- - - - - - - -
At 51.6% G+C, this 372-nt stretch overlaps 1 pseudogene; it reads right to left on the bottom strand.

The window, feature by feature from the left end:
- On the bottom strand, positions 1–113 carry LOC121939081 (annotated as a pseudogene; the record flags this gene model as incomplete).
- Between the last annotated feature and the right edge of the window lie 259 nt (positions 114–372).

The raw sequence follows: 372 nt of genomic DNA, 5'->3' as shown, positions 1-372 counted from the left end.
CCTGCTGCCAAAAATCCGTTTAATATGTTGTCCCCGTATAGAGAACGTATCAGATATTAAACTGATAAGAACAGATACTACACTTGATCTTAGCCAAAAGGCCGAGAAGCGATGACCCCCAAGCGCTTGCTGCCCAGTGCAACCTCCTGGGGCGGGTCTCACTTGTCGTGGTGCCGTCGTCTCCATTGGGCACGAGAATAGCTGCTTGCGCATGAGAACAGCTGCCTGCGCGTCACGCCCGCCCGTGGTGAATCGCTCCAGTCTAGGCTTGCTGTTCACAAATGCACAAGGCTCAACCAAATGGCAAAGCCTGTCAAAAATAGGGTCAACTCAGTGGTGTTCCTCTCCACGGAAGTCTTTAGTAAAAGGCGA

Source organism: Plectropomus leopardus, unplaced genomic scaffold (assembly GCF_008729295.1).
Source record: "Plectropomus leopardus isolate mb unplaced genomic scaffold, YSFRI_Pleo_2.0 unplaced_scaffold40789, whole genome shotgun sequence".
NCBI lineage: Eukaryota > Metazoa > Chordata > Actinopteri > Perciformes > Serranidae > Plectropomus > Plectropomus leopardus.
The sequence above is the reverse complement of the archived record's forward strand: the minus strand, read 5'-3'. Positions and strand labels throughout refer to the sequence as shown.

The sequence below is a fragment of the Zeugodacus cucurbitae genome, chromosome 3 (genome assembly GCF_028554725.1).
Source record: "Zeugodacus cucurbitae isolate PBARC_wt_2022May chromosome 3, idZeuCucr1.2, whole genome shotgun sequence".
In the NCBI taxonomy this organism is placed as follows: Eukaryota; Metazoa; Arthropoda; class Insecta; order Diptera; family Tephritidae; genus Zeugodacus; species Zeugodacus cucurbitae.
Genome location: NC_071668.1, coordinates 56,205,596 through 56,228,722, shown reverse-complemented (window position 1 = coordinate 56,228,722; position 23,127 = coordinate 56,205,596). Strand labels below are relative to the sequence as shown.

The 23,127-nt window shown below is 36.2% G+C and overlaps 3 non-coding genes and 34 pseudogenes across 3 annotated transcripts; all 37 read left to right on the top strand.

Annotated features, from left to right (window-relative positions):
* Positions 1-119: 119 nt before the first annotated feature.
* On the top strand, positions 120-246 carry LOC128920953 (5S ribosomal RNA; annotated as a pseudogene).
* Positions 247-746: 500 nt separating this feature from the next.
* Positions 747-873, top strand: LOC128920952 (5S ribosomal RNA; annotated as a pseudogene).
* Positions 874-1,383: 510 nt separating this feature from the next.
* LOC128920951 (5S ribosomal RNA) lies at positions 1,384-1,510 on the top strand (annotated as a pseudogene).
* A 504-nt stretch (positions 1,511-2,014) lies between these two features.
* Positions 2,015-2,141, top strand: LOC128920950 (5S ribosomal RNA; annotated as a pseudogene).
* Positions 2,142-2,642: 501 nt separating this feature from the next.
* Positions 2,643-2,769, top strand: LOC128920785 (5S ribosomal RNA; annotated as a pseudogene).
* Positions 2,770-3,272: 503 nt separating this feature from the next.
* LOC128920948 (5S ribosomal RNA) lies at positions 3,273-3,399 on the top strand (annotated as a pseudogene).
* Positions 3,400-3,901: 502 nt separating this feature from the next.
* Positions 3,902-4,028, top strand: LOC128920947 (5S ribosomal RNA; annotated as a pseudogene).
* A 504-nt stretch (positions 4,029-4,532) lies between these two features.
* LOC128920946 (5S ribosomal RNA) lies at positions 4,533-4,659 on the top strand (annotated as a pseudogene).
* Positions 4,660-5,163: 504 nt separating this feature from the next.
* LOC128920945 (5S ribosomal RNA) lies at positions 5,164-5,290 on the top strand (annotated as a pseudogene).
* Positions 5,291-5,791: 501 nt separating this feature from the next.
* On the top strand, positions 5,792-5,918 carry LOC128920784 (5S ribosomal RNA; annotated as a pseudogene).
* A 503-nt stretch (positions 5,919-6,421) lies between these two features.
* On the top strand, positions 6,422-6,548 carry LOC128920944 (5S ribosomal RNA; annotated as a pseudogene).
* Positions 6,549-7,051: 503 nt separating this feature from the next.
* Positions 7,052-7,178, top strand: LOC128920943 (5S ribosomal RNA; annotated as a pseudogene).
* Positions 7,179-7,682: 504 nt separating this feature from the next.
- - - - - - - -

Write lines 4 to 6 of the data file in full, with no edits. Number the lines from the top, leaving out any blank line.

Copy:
- Between the last annotated feature and the right edge of the window lie 259 nt (positions 114–372).

The raw sequence follows: 372 nt of genomic DNA, 5'->3' as shown, positions 1-372 counted from the left end.
CCTGCTGCCAAAAATCCGTTTAATATGTTGTCCCCGTATAGAGAACGTATCAGATATTAAACTGATAAGAACAGATACTACACTTGATCTTAGCCAAAAGGCCGAGAAGCGATGACCCCCAAGCGCTTGCTGCCCAGTGCAACCTCCTGGGGCGGGTCTCACTTGTCGTGGTGCCGTCGTCTCCATTGGGCACGAGAATAGCTGCTTGCGCATGAGAACAGCTGCCTGCGCGTCACGCCCGCCCGTGGTGAATCGCTCCAGTCTAGGCTTGCTGTTCACAAATGCACAAGGCTCAACCAAATGGCAAAGCCTGTCAAAAATAGGGTCAACTCAGTGGTGTTCCTCTCCACGGAAGTCTTTAGTAAAAGGCGA